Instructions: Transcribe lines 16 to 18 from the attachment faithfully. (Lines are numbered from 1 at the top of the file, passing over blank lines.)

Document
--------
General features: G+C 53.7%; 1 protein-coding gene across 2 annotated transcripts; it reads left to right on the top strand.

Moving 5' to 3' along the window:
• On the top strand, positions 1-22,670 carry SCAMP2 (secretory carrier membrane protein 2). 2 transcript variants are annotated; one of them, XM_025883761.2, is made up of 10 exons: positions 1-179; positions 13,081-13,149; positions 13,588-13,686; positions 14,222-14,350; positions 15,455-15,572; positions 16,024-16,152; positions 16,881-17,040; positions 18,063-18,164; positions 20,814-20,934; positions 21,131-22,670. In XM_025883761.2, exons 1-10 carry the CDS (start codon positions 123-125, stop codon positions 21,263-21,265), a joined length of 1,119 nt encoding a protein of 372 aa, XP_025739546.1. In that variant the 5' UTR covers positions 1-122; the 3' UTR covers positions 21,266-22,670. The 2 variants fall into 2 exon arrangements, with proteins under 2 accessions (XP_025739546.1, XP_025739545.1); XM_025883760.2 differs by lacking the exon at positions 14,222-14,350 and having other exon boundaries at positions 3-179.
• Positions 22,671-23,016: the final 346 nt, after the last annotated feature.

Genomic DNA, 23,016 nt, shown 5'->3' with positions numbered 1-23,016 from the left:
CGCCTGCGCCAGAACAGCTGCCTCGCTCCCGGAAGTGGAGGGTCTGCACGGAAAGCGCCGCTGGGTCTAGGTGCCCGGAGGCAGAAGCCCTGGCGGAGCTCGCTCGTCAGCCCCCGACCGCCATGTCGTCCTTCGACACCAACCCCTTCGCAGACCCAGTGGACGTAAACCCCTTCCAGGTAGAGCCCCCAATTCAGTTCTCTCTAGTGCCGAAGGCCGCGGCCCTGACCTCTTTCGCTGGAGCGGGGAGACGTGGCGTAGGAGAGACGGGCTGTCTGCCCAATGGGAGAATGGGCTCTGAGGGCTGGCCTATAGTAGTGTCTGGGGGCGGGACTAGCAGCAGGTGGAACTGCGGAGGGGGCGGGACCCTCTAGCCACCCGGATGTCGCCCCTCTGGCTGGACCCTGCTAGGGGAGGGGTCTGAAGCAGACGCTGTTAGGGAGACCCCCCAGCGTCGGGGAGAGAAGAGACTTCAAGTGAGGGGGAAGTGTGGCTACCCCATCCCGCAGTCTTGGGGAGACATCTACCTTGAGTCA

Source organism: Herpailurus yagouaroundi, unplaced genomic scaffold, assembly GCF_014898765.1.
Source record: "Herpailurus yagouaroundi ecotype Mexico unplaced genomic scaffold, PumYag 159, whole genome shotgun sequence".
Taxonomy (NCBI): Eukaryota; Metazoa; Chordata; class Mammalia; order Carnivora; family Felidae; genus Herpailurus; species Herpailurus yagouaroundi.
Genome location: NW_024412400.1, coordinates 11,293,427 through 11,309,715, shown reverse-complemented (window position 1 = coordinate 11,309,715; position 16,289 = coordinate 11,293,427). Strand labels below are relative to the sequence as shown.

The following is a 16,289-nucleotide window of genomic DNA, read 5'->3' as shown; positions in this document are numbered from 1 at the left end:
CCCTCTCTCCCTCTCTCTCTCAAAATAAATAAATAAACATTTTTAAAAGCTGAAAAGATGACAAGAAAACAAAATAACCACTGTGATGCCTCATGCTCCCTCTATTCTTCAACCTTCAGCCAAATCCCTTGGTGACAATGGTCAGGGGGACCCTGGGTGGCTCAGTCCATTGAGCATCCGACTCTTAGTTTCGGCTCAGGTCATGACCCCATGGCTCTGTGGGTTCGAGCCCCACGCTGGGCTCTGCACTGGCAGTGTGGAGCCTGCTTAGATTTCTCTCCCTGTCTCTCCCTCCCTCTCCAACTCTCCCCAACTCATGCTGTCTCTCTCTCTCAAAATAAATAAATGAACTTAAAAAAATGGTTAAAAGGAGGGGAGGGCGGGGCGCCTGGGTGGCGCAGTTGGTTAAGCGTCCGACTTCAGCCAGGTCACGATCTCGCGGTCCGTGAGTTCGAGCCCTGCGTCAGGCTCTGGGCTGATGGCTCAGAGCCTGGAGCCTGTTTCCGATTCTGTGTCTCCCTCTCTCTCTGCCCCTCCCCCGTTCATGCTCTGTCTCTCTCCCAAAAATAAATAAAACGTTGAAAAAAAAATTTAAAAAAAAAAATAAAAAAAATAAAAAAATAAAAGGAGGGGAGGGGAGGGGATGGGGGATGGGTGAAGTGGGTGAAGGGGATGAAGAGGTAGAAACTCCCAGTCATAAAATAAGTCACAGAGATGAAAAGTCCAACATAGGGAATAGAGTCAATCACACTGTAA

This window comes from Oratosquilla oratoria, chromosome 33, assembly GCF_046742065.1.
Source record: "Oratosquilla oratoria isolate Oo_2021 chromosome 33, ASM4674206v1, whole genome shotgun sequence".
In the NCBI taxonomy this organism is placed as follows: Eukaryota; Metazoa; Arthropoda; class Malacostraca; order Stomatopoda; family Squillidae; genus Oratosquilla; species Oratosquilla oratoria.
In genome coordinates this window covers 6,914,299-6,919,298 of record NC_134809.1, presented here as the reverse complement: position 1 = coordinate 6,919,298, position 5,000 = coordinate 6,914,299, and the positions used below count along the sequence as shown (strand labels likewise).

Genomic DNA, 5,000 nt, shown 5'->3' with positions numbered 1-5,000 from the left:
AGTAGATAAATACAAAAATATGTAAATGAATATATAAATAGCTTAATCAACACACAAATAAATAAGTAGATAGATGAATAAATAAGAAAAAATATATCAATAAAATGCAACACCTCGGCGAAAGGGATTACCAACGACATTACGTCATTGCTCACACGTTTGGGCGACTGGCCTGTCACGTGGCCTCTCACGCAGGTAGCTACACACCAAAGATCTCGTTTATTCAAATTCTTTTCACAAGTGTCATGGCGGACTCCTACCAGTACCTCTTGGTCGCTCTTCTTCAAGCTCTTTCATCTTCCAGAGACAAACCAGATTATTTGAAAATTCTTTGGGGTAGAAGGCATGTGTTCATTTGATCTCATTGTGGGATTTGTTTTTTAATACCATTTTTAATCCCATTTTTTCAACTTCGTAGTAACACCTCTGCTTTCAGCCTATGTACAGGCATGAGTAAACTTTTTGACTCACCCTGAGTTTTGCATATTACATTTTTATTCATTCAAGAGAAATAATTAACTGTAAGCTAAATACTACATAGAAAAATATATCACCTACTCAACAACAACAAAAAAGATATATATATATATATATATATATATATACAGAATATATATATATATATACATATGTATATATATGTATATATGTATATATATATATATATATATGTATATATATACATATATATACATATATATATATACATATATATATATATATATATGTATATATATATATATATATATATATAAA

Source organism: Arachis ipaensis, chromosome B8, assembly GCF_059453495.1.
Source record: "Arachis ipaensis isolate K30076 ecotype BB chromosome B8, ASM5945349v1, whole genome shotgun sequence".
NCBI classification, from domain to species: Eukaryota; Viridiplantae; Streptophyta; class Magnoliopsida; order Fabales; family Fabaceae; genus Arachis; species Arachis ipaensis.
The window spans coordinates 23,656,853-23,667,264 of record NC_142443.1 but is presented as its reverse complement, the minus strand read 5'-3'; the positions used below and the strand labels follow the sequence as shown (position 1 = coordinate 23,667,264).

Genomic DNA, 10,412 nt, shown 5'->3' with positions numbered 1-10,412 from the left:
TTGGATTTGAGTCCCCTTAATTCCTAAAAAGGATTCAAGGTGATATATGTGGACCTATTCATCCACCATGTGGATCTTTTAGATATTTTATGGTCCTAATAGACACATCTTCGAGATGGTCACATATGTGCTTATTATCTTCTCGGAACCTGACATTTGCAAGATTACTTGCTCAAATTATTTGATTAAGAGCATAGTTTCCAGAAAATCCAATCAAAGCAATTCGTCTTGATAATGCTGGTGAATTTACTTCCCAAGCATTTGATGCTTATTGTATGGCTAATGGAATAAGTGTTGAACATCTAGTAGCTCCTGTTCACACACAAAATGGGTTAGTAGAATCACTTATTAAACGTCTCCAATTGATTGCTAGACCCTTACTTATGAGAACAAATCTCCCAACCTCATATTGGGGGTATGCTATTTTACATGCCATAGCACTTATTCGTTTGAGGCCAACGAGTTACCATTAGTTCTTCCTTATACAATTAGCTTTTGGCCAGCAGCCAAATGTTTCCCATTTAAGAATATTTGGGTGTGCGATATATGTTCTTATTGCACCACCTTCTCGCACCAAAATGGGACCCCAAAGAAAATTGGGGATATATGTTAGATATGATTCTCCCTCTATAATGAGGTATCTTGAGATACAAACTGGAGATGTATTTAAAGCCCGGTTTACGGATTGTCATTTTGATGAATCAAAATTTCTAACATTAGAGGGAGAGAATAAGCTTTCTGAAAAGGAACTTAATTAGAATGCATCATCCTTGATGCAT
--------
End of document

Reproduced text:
In genome coordinates this window covers 6,914,299-6,919,298 of record NC_134809.1, presented here as the reverse complement: position 1 = coordinate 6,919,298, position 5,000 = coordinate 6,914,299, and the positions used below count along the sequence as shown (strand labels likewise).

Genomic DNA, 5,000 nt, shown 5'->3' with positions numbered 1-5,000 from the left:
AGTAGATAAATACAAAAATATGTAAATGAATATATAAATAGCTTAATCAACACACAAATAAATAAGTAGATAGATGAATAAATAAGAAAAAATATATCAATAAAATGCAACACCTCGGCGAAAGGGATTACCAACGACATTACGTCATTGCTCACACGTTTGGGCGACTGGCCTGTCACGTGGCCTCTCACGCAGGTAGCTACACACCAAAGATCTCGTTTATTCAAATTCTTTTCACAAGTGTCATGGCGGACTCCTACCAGTACCTCTTGGTCGCTCTTCTTCAAGCTCTTTCATCTTCCAGAGACAAACCAGATTATTTGAAAATTCTTTGGGGTAGAAGGCATGTGTTCATTTGATCTCATTGTGGGATTTGTTTTTTAATACCATTTTTAATCCCATTTTTTCAACTTCGTAGTAACACCTCTGCTTTCAGCCTATGTACAGGCATGAGTAAACTTTTTGACTCACCCTGAGTTTTGCATATTACATTTTTATTCATTCAAGAGAAATAATTAACTGTAAGCTAAATACTACATAGAAAAATATATCACCTACTCAACAACAACAAAAAAGATATATATATATATATATATATATATATACAGAATATATATATATATATACATATGTATATATATGTATATATGTATATATATATATATATATATGTATATATATACATATATATACATATATATATATACATATATATATATATATATATGTATATATATATATATATATATATATAAA